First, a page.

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A wide range of policy instruments are available to facilitate deployment. One of the most critical barriers for hydrogen is the need to create demand for new applications and low-carbon varieties. Policies closing the cost gap between hydrogen and competing alternatives can facilitate greater use - either through incentives, grants and loans, or by addressing operating costs by lowering electricity taxes and levies. Policies that create a demand pull for hydrogen can come in the form of mandates for minimum quotas, rules requiring a share of low-carbon fuels, directed public procurement, or by setting the right technology standards. Putting a system in place that differentiates between commodities or goods based on environmental impact is another means to facilitate use. This enables catering to customers willing to pay more for sustainable products, and facilitates tracking emissions-reduction progress. It may also help to establish a level playing field, where emissions are not simply displaced to locations with less ambitious carbon targets. This can be done by aligning carbon price trajectories, sectoral roadmaps, carbon border adjustment mechanisms, and covering the entire lifecycle of emissions with carbon pricing schemes. Product-oriented fiscal incentives that make some products more attractive than their carbon-intensive counterparts would also help. In terms of facilitating infrastructure development, long-term planning that takes into account lead times for construction, and provides visibility and certainty for users, is necessary. This should include: transmission network planning and coordinating with electricity and natural gas networks; storage capacity and energy security; and bunkering, tanks and other port facilities for the global trade of hydrogen derivatives. Meanwhile related regulations should provide for cost recovery models, and standards for quality and financing. In addition, supply and demand should be coordinated to strike a balance between high utilization and avoiding delays during ramp-up. The certification of hydrogen production, transport, and use is essential and must meet at least four conditions: it covers all emissions from energy source to hydrogen use (including hydrogen derivatives); aspects such as scope, boundaries, and taxonomy are consistent across borders to ensure climate mitigation; it covers not only greenhouse gas emissions but also other sustainability aspects (like land and water use); and, there is a clear distinction between quantitative (lifecycle emissions) and qualitative aspects (labels). Each country should be able to define their own infrastructure standards, but the underlying information should be transparent and readily-understood. This can in turn support greater market diversity, competition, and interoperability.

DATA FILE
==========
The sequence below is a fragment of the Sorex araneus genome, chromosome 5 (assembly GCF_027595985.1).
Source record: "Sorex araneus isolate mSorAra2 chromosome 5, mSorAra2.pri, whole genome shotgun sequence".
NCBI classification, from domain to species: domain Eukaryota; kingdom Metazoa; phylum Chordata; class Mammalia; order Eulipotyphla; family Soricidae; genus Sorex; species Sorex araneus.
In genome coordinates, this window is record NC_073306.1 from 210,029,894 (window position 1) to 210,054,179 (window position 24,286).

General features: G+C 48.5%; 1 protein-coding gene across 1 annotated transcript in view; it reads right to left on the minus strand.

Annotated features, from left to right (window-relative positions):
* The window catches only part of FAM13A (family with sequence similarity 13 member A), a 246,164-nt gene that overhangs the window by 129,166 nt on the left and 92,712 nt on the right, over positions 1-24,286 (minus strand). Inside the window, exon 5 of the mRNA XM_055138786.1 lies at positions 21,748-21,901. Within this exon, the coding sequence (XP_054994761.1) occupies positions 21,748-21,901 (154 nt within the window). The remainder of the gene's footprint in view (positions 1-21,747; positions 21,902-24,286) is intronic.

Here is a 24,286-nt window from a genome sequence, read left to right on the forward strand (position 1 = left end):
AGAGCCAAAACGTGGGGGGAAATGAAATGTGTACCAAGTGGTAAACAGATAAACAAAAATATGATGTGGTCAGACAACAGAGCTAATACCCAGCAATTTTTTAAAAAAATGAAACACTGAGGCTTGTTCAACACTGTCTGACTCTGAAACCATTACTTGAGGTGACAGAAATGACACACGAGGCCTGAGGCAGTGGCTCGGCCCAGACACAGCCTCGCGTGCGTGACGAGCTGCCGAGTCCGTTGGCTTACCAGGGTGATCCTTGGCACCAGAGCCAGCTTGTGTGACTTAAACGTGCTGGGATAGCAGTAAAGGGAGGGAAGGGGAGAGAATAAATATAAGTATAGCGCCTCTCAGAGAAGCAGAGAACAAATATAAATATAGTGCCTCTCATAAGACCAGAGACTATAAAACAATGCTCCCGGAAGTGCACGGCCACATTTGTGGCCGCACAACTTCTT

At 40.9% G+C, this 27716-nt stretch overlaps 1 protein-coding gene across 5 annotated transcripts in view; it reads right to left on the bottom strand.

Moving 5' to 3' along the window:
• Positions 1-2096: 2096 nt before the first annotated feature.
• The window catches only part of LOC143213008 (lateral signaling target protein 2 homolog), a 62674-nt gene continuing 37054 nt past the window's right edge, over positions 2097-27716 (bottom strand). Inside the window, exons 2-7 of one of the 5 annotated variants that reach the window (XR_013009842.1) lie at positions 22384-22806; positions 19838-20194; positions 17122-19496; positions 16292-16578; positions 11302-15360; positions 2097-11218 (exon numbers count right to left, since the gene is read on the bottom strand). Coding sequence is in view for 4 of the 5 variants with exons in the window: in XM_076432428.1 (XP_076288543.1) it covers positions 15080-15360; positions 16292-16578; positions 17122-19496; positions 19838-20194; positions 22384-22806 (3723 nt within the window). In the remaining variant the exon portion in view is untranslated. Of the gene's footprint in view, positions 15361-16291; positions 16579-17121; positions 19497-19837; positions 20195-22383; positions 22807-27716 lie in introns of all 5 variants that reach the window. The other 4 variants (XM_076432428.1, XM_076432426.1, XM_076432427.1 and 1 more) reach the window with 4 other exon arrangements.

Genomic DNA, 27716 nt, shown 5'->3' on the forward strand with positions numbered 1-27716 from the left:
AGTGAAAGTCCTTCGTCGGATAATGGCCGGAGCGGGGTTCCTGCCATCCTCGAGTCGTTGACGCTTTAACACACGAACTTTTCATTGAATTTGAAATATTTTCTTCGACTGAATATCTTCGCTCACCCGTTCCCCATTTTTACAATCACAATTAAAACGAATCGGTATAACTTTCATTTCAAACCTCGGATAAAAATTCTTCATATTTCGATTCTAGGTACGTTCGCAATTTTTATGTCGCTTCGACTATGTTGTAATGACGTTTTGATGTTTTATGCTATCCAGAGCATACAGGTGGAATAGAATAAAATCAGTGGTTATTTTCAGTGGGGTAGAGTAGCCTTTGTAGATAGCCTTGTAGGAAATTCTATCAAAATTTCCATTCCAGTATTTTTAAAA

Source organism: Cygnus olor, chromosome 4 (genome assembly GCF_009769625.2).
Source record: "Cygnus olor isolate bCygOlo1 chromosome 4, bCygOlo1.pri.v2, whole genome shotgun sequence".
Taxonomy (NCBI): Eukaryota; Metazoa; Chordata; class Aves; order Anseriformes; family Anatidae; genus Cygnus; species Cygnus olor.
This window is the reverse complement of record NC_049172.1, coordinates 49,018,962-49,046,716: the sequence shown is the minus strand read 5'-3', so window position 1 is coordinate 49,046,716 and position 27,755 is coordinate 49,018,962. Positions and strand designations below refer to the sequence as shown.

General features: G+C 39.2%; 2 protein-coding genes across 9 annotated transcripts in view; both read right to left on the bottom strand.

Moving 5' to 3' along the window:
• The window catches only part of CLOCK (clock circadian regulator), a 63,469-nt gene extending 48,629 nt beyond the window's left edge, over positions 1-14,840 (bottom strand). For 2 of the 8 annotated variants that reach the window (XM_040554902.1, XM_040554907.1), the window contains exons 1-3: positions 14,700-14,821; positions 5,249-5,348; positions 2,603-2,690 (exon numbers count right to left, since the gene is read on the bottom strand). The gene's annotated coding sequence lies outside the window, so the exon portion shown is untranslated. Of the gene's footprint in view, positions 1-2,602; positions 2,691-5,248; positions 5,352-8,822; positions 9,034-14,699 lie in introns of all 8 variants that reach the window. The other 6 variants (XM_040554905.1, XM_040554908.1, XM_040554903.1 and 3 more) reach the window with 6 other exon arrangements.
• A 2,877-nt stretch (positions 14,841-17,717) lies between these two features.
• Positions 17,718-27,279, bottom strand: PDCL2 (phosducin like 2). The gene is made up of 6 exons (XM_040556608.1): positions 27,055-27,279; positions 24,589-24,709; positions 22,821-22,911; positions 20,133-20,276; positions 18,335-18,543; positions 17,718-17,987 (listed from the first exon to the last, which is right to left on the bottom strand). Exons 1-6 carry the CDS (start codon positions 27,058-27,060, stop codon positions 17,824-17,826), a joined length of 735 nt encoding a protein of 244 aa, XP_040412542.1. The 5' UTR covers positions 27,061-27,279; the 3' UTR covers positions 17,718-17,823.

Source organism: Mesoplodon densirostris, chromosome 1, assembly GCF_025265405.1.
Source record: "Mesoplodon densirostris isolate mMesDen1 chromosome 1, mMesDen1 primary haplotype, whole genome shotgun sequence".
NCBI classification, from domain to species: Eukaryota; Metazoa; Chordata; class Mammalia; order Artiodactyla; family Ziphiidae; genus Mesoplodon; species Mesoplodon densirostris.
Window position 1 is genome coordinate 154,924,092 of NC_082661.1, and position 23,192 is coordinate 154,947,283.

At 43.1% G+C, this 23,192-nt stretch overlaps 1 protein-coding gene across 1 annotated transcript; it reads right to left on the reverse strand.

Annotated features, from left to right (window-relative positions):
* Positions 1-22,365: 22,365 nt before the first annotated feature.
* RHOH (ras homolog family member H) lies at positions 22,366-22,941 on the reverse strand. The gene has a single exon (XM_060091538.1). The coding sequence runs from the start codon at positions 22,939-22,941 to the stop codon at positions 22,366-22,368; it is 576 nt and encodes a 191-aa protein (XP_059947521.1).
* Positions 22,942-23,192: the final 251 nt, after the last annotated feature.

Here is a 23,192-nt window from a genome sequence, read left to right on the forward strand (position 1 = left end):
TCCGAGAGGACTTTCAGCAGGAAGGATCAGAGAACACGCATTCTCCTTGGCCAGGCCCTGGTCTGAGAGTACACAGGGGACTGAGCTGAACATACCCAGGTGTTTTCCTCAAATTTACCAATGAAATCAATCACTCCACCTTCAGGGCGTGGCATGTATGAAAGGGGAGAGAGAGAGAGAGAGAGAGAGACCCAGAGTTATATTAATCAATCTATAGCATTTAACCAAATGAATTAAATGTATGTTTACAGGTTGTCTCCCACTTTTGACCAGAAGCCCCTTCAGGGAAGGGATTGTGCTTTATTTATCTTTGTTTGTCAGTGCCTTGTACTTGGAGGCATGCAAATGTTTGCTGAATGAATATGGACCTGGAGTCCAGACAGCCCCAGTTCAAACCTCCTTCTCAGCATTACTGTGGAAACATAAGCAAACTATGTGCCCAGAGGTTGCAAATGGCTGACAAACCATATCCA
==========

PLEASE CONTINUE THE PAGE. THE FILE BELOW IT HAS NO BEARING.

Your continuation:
Measures to Enable More Hydrogen Use